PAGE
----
SoftBank has pulled out of a planned $ 3 billion purchase of WeWork shares, a move that should spark litigation by the co-founder of the loss-making real estate group and one of Silicon’s most prestigious venture capital groups Valley, according to people informed about it.
The $ 3 billion takeover bid was agreed to last year as part of a multi-billion dollar bailout that SoftBank put in place as WeWork headed for insolvency. The takeover bid was intended to provide a lucrative payment to the company’s first backers, including Benchmark Capital, as well as Adam Neumann, former CEO of WeWork.
Benchmark, Neumann and other investors were to sue for the deal’s collapse, officials said.
Lawyers for Neumann, who was able to sell nearly $ 1 billion worth of shares in the transaction, were informed of the decision on Wednesday, one of the people said. SoftBank should inform other investors who had planned to sell their shares that it has withdrawn from the deal after the tender offer ended around midnight.
The withdrawal of SoftBank marks the latest reversal for the real estate company, which at one time was the most valued private group in the United States. WeWork has burned billions of dollars in cash as it expands around the world under Mr. Neumann’s leadership, opening sites in more than 100 cities. His attempt to go public last year failed as investors balked at his huge losses and a series of deals that personally benefited Mr. Neumann.
The decision to opt out of the $ 3 billion share purchase will also bring a necessary source of cash to WeWork. SoftBank had agreed to provide $ 1.1 billion in debt to the company in connection with the transaction, but only if it completed the takeover bid.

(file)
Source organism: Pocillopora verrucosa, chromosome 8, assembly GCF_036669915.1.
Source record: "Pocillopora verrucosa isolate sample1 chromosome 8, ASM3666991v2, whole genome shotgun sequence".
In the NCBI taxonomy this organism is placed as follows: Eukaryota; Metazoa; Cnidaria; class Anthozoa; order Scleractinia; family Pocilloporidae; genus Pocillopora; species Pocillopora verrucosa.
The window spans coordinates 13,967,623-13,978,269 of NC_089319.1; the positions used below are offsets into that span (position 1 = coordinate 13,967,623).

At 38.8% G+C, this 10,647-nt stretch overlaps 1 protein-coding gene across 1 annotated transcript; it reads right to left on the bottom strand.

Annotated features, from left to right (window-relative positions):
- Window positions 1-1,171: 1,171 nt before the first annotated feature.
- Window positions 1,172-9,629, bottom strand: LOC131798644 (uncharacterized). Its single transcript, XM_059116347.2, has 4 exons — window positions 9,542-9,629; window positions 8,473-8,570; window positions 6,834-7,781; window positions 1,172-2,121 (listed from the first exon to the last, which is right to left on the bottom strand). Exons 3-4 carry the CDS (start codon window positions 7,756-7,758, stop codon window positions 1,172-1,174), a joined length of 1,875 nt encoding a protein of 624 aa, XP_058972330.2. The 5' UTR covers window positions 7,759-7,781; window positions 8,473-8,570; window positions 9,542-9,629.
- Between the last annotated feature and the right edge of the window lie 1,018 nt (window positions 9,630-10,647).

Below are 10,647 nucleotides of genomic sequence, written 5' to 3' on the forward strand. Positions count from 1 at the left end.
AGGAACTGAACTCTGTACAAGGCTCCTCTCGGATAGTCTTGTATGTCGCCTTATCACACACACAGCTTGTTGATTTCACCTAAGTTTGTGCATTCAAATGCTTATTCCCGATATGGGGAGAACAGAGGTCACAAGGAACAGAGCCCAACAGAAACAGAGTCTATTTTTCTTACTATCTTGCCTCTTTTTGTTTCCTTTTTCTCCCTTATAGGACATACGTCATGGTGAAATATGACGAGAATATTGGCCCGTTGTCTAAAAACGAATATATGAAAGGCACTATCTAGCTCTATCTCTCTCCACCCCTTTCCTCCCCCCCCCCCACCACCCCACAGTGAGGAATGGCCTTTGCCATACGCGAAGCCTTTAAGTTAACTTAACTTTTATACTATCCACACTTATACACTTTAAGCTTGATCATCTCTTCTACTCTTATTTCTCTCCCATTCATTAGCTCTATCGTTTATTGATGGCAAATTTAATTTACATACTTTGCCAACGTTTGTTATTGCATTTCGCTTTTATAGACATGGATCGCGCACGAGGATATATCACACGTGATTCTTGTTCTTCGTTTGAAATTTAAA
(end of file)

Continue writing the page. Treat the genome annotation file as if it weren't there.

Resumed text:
Last month, SoftBank told WeWork shareholders that it could withdraw from the tender, citing regulatory inquiries into the company, pending litigation and WeWork’s failure to finalize a joint venture in China, which she said was the terms of the $ 3 billion deal.
The Japanese tech telecom company has been debating the decision to withdraw from the tender for weeks, calling on outside legal counsel to make sure it reads the WeWork deal. a legal battle, added one person.
A special committee of the WeWork board of directors led by Bruce Dunlevie of Benchmark and Lew Frankfort, the former president of handbag maker Coach, responded last month with a public attack on SoftBank, calling the threat a maneuver. “Inappropriate and dishonest”. The special committee, which is advised by law firm Wilson Sonsini, said Wednesday night that it “would assess all of its legal options, including litigation.”
Benchmark was slated to sell about $ 350 million in shares after bringing its full stake of nearly $ 600 million, according to people familiar with the matter and documents reviewed by the Financial Times.
The first WeWork employees, who were to withdraw hundreds of millions of dollars from the takeover bid, also expressed anger at SoftBank’s threat to withdraw from the deal.
Marcelo Claure, director of operations for SoftBank, had talks with Sandeep Mathrani, managing director of WeWork, on the compensation of the employees of the company who had bid, although no agreement has been reached, said a source. .
WeWork, SoftBank and Benchmark declined to comment on the news, which had previously been reported by Bloomberg. Mr. Neumann could not be reached immediately for comment.